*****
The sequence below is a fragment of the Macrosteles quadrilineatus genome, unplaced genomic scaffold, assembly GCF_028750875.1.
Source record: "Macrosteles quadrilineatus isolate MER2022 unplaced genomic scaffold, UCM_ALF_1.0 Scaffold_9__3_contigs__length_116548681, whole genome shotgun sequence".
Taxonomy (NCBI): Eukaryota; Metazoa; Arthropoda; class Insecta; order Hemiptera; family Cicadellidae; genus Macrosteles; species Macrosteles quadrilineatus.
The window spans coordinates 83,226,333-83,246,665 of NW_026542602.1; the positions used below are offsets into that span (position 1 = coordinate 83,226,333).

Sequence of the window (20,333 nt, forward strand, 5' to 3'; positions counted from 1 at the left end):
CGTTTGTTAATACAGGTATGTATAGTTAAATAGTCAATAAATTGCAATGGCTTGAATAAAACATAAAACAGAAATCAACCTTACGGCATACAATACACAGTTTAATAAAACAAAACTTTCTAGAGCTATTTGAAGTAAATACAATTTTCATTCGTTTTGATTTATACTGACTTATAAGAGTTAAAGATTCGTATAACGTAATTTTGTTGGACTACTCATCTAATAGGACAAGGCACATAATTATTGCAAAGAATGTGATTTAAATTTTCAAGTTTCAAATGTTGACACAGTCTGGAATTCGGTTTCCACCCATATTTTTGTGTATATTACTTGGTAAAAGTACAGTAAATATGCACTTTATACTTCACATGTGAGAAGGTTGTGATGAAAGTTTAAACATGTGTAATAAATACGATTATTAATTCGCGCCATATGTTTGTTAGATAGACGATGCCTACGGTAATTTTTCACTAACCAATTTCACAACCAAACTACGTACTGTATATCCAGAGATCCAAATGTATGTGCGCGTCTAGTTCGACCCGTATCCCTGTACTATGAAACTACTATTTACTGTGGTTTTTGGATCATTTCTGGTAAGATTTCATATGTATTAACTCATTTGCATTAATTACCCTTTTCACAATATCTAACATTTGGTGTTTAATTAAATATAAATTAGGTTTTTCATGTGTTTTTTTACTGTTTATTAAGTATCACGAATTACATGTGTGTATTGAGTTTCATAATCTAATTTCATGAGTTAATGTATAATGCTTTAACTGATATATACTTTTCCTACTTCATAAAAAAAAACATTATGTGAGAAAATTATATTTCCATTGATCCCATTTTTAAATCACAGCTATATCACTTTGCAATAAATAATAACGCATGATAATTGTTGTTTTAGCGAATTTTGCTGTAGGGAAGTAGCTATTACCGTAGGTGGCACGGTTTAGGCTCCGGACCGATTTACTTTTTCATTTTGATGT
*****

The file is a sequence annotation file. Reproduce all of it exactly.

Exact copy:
The sequence below is a fragment of the Macrosteles quadrilineatus genome, unplaced genomic scaffold, assembly GCF_028750875.1.
Source record: "Macrosteles quadrilineatus isolate MER2022 unplaced genomic scaffold, UCM_ALF_1.0 Scaffold_9__3_contigs__length_116548681, whole genome shotgun sequence".
Taxonomy (NCBI): Eukaryota; Metazoa; Arthropoda; class Insecta; order Hemiptera; family Cicadellidae; genus Macrosteles; species Macrosteles quadrilineatus.
The window spans coordinates 83,226,333-83,246,665 of NW_026542602.1; the positions used below are offsets into that span (position 1 = coordinate 83,226,333).

Sequence of the window (20,333 nt, forward strand, 5' to 3'; positions counted from 1 at the left end):
CGTTTGTTAATACAGGTATGTATAGTTAAATAGTCAATAAATTGCAATGGCTTGAATAAAACATAAAACAGAAATCAACCTTACGGCATACAATACACAGTTTAATAAAACAAAACTTTCTAGAGCTATTTGAAGTAAATACAATTTTCATTCGTTTTGATTTATACTGACTTATAAGAGTTAAAGATTCGTATAACGTAATTTTGTTGGACTACTCATCTAATAGGACAAGGCACATAATTATTGCAAAGAATGTGATTTAAATTTTCAAGTTTCAAATGTTGACACAGTCTGGAATTCGGTTTCCACCCATATTTTTGTGTATATTACTTGGTAAAAGTACAGTAAATATGCACTTTATACTTCACATGTGAGAAGGTTGTGATGAAAGTTTAAACATGTGTAATAAATACGATTATTAATTCGCGCCATATGTTTGTTAGATAGACGATGCCTACGGTAATTTTTCACTAACCAATTTCACAACCAAACTACGTACTGTATATCCAGAGATCCAAATGTATGTGCGCGTCTAGTTCGACCCGTATCCCTGTACTATGAAACTACTATTTACTGTGGTTTTTGGATCATTTCTGGTAAGATTTCATATGTATTAACTCATTTGCATTAATTACCCTTTTCACAATATCTAACATTTGGTGTTTAATTAAATATAAATTAGGTTTTTCATGTGTTTTTTTACTGTTTATTAAGTATCACGAATTACATGTGTGTATTGAGTTTCATAATCTAATTTCATGAGTTAATGTATAATGCTTTAACTGATATATACTTTTCCTACTTCATAAAAAAAAACATTATGTGAGAAAATTATATTTCCATTGATCCCATTTTTAAATCACAGCTATATCACTTTGCAATAAATAATAACGCATGATAATTGTTGTTTTAGCGAATTTTGCTGTAGGGAAGTAGCTATTACCGTAGGTGGCACGGTTTAGGCTCCGGACCGATTTACTTTTTCATTTTGATGT